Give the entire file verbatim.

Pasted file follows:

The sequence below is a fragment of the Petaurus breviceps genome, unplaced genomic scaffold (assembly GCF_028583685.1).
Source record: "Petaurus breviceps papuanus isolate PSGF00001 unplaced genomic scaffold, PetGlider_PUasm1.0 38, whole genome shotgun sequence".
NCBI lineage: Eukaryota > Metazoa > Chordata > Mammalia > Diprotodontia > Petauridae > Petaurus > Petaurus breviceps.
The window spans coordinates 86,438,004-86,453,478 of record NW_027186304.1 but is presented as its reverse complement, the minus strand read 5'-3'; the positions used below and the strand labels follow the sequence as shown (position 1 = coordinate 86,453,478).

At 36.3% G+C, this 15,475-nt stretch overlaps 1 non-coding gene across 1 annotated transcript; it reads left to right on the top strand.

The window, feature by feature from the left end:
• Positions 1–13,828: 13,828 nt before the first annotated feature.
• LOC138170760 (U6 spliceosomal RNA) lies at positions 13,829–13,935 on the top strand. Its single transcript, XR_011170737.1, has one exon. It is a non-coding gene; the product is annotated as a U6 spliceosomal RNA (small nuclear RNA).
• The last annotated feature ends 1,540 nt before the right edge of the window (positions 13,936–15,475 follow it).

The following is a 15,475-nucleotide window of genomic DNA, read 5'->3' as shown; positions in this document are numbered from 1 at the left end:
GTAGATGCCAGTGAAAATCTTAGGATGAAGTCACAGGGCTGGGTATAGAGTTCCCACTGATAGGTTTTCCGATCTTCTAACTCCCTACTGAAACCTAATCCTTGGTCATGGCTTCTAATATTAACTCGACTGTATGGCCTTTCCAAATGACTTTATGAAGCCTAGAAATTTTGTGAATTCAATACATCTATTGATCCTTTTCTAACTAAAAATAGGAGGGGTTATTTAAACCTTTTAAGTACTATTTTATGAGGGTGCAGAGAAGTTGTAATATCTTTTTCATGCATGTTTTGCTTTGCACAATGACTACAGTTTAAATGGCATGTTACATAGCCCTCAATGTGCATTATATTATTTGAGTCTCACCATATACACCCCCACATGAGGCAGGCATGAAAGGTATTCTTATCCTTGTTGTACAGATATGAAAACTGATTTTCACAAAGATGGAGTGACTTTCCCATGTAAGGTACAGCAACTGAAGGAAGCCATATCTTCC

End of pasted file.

The sequence below is a fragment of the Petaurus breviceps genome, unplaced genomic scaffold (assembly GCF_028583685.1).
Source record: "Petaurus breviceps papuanus isolate PSGF00001 unplaced genomic scaffold, PetGlider_PUasm1.0 38, whole genome shotgun sequence".
NCBI lineage: Eukaryota > Metazoa > Chordata > Mammalia > Diprotodontia > Petauridae > Petaurus > Petaurus breviceps.
The window spans coordinates 86,438,004-86,453,478 of record NW_027186304.1 but is presented as its reverse complement, the minus strand read 5'-3'; the positions used below and the strand labels follow the sequence as shown (position 1 = coordinate 86,453,478).

At 36.3% G+C, this 15,475-nt stretch overlaps 1 non-coding gene across 1 annotated transcript; it reads left to right on the top strand.

The window, feature by feature from the left end:
• Positions 1–13,828: 13,828 nt before the first annotated feature.
• LOC138170760 (U6 spliceosomal RNA) lies at positions 13,829–13,935 on the top strand. Its single transcript, XR_011170737.1, has one exon. It is a non-coding gene; the product is annotated as a U6 spliceosomal RNA (small nuclear RNA).
• The last annotated feature ends 1,540 nt before the right edge of the window (positions 13,936–15,475 follow it).

The following is a 15,475-nucleotide window of genomic DNA, read 5'->3' as shown; positions in this document are numbered from 1 at the left end:
GTAGATGCCAGTGAAAATCTTAGGATGAAGTCACAGGGCTGGGTATAGAGTTCCCACTGATAGGTTTTCCGATCTTCTAACTCCCTACTGAAACCTAATCCTTGGTCATGGCTTCTAATATTAACTCGACTGTATGGCCTTTCCAAATGACTTTATGAAGCCTAGAAATTTTGTGAATTCAATACATCTATTGATCCTTTTCTAACTAAAAATAGGAGGGGTTATTTAAACCTTTTAAGTACTATTTTATGAGGGTGCAGAGAAGTTGTAATATCTTTTTCATGCATGTTTTGCTTTGCACAATGACTACAGTTTAAATGGCATGTTACATAGCCCTCAATGTGCATTATATTATTTGAGTCTCACCATATACACCCCCACATGAGGCAGGCATGAAAGGTATTCTTATCCTTGTTGTACAGATATGAAAACTGATTTTCACAAAGATGGAGTGACTTTCCCATGTAAGGTACAGCAACTGAAGGAAGCCATATCTTCC